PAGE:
Framework hammered out on Iranian nuclear deal

Secretary of State John Kerry sits down with Iranian Foreign Minister Javad Zarif for nuclear talks. (Courtesy of U.S. Department of State)

An introductory nuclear deal has finally been made in Iran. This agreement would restrict the nuclear program of Iran initially sparked hope worldwide that Iran could be prevented from developing nuclear weapons.

Under the preliminary deal, Iran would postpone two-thirds of its newer high-speed centrifuges that enrich uranium, decreasing from 19,000 devices to 6,104 older machines.

These centrifuges allow the extraction of nuclear fuel from uranium in mineral form. It would have to reduce its stockpile of low-enriched uranium from 4,500 pounds to 136 pounds.

By giving up stockpiles, Iran no longer has the ability to create a nuclear weapon.

Also, the sanctions introduced in 2006 will continue to be in effect until Iran has proven that they have stopped its nuclear weapons program. They could not build any new facilities for development for 15 years.

The deal lead to an agreement that Iran would only enrich uranium by 3.67%, which is significant because uranium must by enriched by 90% on order to build nuclear energy and a potential nuclear bomb.

This agreement by Tehran means that it is nearly impossible for Iran to build a bomb with this amount of uranium, but it gives them enough nuclear material to be used for peaceful purposes.

While the nuclear program is highly limited, the deal means that Iran is allowed to keep it.

By keeping their end of the deal, Iran will have proven that the intentions of their nuclear program are peaceful.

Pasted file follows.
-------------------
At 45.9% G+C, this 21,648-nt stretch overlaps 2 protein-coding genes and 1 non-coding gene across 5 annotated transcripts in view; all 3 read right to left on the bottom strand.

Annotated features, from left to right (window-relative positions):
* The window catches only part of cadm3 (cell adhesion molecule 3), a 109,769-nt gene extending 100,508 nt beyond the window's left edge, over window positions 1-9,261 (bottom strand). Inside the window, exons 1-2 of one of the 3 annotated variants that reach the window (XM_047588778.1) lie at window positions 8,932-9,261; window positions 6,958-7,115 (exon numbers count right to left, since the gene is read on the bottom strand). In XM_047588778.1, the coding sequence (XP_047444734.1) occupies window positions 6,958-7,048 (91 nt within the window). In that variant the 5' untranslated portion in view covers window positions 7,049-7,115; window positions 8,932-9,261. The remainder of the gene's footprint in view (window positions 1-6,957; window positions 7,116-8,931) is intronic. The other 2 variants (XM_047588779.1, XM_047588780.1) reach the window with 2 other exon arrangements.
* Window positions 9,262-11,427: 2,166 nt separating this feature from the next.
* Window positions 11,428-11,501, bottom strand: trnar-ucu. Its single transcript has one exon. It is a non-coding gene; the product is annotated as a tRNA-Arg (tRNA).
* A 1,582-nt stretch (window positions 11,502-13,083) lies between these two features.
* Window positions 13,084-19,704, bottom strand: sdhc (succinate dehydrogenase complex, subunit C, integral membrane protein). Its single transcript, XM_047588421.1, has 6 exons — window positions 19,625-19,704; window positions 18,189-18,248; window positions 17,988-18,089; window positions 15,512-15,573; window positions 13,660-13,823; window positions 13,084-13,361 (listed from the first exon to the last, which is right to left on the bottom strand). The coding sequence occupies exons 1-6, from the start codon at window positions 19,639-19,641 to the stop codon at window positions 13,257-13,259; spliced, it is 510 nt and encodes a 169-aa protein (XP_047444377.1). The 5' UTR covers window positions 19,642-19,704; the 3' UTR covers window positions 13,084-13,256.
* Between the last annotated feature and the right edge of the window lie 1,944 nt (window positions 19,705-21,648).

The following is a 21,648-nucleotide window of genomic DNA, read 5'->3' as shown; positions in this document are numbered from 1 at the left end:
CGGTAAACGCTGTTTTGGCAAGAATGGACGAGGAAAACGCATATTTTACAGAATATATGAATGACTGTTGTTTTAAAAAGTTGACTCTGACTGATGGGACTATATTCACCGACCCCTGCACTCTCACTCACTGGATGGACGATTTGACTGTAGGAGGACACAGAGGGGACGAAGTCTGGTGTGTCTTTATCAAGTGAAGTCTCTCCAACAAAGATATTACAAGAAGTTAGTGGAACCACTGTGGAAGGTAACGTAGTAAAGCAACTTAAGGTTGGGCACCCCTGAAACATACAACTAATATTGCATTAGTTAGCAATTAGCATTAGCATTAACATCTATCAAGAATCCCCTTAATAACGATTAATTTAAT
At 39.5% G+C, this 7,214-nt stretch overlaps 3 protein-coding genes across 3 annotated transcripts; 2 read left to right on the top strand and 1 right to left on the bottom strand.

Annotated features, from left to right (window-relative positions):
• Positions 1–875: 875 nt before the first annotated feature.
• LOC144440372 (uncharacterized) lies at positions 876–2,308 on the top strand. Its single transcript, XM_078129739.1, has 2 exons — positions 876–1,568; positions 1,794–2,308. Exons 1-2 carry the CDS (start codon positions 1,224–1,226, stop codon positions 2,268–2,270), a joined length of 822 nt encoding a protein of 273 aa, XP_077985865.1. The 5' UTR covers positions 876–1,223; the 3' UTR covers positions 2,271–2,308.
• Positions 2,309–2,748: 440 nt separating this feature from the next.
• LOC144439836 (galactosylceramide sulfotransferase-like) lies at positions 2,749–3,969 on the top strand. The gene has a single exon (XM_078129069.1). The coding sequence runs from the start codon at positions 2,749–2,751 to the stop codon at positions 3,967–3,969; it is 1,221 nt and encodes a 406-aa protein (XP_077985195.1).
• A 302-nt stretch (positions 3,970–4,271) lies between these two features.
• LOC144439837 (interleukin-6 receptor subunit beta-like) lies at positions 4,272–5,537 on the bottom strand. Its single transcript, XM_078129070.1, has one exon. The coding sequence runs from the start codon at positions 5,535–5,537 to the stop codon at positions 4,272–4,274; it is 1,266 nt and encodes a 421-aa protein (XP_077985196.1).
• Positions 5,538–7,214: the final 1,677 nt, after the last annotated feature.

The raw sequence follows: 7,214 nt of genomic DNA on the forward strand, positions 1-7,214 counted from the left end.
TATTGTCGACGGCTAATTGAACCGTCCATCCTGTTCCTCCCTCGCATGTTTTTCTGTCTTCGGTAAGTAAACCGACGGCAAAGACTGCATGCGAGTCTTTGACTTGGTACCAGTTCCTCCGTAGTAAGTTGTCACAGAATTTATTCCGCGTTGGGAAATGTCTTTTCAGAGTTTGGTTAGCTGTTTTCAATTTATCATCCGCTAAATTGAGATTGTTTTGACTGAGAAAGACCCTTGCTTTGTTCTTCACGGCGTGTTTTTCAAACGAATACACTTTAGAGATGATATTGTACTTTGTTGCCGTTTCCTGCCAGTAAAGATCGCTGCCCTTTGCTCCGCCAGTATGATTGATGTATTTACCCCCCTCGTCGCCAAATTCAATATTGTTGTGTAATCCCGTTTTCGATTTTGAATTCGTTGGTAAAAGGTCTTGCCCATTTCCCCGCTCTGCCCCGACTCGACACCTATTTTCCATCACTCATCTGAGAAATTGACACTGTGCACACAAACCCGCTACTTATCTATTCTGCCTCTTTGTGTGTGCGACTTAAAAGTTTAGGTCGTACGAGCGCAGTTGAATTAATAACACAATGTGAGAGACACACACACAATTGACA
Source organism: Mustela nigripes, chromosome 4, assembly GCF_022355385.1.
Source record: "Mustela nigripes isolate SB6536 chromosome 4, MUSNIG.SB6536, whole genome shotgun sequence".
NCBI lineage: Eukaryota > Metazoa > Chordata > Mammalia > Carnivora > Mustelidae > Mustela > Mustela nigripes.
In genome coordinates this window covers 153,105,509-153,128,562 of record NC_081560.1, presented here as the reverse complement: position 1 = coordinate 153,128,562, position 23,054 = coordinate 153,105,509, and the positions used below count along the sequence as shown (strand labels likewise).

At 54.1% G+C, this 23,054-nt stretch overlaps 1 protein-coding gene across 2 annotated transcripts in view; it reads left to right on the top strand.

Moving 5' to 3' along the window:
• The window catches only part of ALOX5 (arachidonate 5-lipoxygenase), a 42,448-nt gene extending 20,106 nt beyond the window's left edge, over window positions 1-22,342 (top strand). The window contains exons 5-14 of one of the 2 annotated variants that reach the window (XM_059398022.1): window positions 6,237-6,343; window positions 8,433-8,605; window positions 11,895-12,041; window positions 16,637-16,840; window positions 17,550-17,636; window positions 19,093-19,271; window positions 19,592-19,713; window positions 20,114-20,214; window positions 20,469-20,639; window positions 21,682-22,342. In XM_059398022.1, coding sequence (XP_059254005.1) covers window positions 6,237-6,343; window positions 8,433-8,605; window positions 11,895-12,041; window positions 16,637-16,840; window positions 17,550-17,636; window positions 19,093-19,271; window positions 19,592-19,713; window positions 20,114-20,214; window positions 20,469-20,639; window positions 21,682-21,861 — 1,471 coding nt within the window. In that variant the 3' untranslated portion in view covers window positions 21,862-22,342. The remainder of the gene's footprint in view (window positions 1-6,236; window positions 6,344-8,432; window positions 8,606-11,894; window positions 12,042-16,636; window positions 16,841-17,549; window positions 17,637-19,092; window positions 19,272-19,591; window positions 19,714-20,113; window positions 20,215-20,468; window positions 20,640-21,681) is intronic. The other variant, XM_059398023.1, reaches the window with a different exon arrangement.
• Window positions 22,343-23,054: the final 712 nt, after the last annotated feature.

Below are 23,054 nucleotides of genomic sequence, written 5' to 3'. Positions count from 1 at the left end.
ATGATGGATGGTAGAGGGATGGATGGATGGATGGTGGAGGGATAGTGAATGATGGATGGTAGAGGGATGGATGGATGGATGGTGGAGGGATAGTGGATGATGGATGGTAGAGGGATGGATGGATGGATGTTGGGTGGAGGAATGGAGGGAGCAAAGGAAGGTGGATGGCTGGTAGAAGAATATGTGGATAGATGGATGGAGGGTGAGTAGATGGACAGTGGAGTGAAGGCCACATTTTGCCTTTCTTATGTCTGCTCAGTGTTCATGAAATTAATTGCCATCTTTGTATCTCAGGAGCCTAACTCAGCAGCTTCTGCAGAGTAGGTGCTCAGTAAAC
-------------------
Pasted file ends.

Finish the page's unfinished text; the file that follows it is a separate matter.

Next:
By forcing Iran to rely on these types of old machines, restraints are imposed on Iran on any potential arms race to complete the development of a nuclear bomb, according to Jodi Joseph, a former nonproliferation aide in the Obama White House.

Israel and U.S. republicans wanted Iran to get rid of all the centrifuges, and for them, this deal is not enough.

The United States, along with five other world powers, announced on Thursday, April 2nd a comprehensive understanding of Tehran’s nuclear program for the next 15 years.

Obama said this deal was “a historic understanding with Iran,” and warned Republicans in Congress that if they try to impose sanctions to undermine this effort, the United States would carry the blame for diplomatic failure.

For the first time since the Iranian revolution in 1979, government broadcasters of Iran aired the comments of America’s president live. The people of Tehran are celebrating this deal, with hopes that no sanctions on oil and financial transitions will make for a better life.

Yet, Current Minister of Foreign Affairs in Iran, Mohammad Javad Zarif Khonsari, said, “Iran-U.S. relations have nothing to do with this. This was an attempt to resolve the nuclear issue.”

Soon after the deal was made, disagreements over its details appeared. Iranian officials claimed that the U.S. had spun its own version of the general details of the agreement after the U.S. State Department released 43 specific points that Iran claimed were false.

This is one outlined example of the struggles the world’s powers are having with discussing a final agreement in an atmosphere of distrust.

This deal has no clear points outlining how the world’s powers may punish Iran for breaking the rules regarding nuclear weapons.


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